Any stage of the production process can introduce contaminants or adulterants, and their manifestation might seriously affect the safety of the final product. Microscopy-based methods can provide imaging that conveys much more information about how the contamination came to be present in the product rather than simple concentration values, and can also identify the contaminant. Establishing the physical state of the contaminant is also essential to determining a proper analytical approach, ultimately providing results to mitigate future occurrences.

Diagnosing a Method
The characteristics and morphology of a solid phase contaminant help establish its source and create an early, formal record. The first distinction should be whether a contaminant is mixed indiscernibly into the final product or whether it occurs as discrete particles. In the U.S., the Food and Drug Administration (FDA) prescribes various bulk analytical methods for raw ingredients and final products. When a solution introduces elemental or organic compounds to the product or a process mixes these contaminants at the molecular level, bulk analysis methods are appropriate. FDA determines relative safe exposure levels for trace concentrations of these compounds. Unfortunately, bulk analysis methods are destructive and provide minimal clues as to the source of contamination.

In contrast, when contaminants exist as particles discrete from the product, an opportunity opens to characterize, identify and find an explanation for these contaminants before destructive analyses. In many instances, further bulk analyses are not even required.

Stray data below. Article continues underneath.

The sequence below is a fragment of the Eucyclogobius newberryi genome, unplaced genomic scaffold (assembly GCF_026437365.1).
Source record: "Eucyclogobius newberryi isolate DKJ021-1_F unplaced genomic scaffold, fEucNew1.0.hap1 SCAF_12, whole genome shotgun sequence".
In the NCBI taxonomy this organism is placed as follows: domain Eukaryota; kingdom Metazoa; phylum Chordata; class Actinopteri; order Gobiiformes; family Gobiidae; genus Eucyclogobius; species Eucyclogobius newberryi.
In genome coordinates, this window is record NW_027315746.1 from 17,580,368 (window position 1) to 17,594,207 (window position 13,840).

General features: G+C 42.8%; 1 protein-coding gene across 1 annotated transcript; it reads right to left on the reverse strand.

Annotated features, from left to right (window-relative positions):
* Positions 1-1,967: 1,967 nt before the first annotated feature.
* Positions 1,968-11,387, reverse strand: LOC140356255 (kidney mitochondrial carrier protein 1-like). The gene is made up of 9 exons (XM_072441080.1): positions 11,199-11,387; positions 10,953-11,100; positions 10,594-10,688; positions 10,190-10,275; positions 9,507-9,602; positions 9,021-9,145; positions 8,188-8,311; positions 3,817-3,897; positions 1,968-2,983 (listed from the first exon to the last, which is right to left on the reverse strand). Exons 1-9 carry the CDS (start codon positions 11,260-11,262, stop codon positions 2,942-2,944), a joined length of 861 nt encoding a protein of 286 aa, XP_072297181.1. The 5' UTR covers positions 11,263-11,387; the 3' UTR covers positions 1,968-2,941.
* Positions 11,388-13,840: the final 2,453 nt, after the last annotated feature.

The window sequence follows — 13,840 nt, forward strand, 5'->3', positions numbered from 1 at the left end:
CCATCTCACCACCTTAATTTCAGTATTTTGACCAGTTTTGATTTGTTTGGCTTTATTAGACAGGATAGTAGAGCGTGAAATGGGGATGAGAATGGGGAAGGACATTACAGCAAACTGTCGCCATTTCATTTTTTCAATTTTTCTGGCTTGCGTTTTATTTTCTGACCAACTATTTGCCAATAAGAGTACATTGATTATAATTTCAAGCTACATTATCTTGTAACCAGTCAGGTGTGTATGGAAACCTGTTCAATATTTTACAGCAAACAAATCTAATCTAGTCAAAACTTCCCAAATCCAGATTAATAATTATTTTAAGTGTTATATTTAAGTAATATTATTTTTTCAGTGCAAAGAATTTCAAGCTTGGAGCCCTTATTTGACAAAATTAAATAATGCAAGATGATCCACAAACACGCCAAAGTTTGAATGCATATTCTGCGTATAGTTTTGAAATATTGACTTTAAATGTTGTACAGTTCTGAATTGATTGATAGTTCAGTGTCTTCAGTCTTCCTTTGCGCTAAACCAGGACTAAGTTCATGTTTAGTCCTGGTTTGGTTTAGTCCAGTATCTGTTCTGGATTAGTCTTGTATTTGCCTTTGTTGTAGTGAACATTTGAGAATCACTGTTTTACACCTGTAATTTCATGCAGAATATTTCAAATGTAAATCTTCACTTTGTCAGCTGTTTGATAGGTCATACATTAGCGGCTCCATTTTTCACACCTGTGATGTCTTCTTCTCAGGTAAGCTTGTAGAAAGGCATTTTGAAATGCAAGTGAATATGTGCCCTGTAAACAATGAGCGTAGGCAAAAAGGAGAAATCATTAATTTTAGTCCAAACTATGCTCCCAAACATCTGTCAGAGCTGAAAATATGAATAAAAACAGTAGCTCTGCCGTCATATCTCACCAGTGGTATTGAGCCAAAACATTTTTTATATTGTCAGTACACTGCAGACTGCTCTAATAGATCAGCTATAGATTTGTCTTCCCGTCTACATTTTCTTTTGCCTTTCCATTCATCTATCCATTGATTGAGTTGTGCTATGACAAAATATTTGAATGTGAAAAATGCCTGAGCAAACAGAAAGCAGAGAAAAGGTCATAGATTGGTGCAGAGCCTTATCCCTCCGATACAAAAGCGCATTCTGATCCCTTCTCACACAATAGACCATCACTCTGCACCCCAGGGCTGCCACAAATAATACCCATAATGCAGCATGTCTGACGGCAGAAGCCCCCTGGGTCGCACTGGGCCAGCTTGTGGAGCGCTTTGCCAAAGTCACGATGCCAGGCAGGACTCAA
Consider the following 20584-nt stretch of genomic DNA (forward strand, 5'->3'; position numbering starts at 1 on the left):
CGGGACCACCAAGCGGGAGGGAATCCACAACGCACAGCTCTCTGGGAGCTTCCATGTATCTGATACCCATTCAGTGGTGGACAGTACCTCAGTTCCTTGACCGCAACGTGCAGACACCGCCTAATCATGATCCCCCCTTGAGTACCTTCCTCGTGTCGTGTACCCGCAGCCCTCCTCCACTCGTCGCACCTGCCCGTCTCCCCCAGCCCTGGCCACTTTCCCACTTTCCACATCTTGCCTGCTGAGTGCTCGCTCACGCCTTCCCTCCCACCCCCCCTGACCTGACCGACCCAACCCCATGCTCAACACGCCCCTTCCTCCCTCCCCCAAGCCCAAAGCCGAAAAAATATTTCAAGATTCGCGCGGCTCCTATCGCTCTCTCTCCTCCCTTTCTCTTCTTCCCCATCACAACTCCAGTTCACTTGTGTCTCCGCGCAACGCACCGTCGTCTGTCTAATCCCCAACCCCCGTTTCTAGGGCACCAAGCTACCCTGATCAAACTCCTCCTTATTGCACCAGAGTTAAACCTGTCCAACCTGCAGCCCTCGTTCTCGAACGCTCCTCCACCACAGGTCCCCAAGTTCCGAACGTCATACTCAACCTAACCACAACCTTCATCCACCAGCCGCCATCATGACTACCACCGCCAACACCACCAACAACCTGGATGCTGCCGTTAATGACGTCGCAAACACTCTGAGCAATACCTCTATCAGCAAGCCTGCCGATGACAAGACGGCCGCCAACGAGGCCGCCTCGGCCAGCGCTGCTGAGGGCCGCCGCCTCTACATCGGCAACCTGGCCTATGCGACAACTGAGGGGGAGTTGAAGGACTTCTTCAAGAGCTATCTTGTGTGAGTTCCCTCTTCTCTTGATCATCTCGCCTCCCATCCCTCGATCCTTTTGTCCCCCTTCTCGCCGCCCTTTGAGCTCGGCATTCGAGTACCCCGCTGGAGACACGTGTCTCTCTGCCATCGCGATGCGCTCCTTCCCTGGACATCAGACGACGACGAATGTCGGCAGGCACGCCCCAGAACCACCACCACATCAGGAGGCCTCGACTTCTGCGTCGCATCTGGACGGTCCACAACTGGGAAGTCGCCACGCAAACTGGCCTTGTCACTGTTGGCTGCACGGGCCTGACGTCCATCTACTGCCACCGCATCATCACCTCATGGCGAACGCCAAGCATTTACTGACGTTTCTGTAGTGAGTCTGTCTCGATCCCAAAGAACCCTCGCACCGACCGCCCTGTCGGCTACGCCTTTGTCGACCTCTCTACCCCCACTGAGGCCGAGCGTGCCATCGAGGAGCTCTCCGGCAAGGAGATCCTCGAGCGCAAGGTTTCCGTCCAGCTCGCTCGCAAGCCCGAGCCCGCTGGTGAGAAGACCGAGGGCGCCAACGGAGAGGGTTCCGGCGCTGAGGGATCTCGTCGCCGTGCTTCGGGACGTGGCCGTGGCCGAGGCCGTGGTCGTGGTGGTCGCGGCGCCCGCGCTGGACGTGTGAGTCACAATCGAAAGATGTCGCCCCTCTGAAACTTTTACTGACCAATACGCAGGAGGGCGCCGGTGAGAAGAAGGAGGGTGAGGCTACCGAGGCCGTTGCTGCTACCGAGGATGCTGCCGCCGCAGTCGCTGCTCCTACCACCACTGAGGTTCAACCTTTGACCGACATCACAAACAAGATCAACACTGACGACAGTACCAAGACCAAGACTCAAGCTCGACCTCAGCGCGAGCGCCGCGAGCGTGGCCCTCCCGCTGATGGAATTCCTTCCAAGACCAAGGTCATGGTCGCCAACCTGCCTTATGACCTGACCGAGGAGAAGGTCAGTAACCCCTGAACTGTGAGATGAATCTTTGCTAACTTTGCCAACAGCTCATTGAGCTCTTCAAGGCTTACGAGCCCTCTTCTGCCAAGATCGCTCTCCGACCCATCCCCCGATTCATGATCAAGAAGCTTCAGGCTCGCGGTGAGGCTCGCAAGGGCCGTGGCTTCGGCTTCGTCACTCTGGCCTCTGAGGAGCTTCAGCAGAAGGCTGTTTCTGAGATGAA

The Microscopy-based Path
Microscopy methods start with inspection of the contaminated sample via optical microscopy using a stereo-microscope. If the contaminated sample appears the same as a clean control sample, then bulk analysis methods are best. The fact that discrete particulate contaminants are not present can still be substantial information for establishing provenance, the source of the contamination. But in instances where contamination is found to consist of solid phase contaminant particles, a series of sample preparation methods can further isolate the contaminants from the product matrix and characterize the particles.

This early stage of optical microscopy inspection yields the most valuable evidence about the origin of the contaminant particles—their size, shape, how they are incorporated into the product, their color and consistency. All of this provides clues about not only the composition of the particles, but how and when they might have been introduced. Capturing photomicrographs of the particles to document these qualities frequently aids later analytical steps and helps determine final results.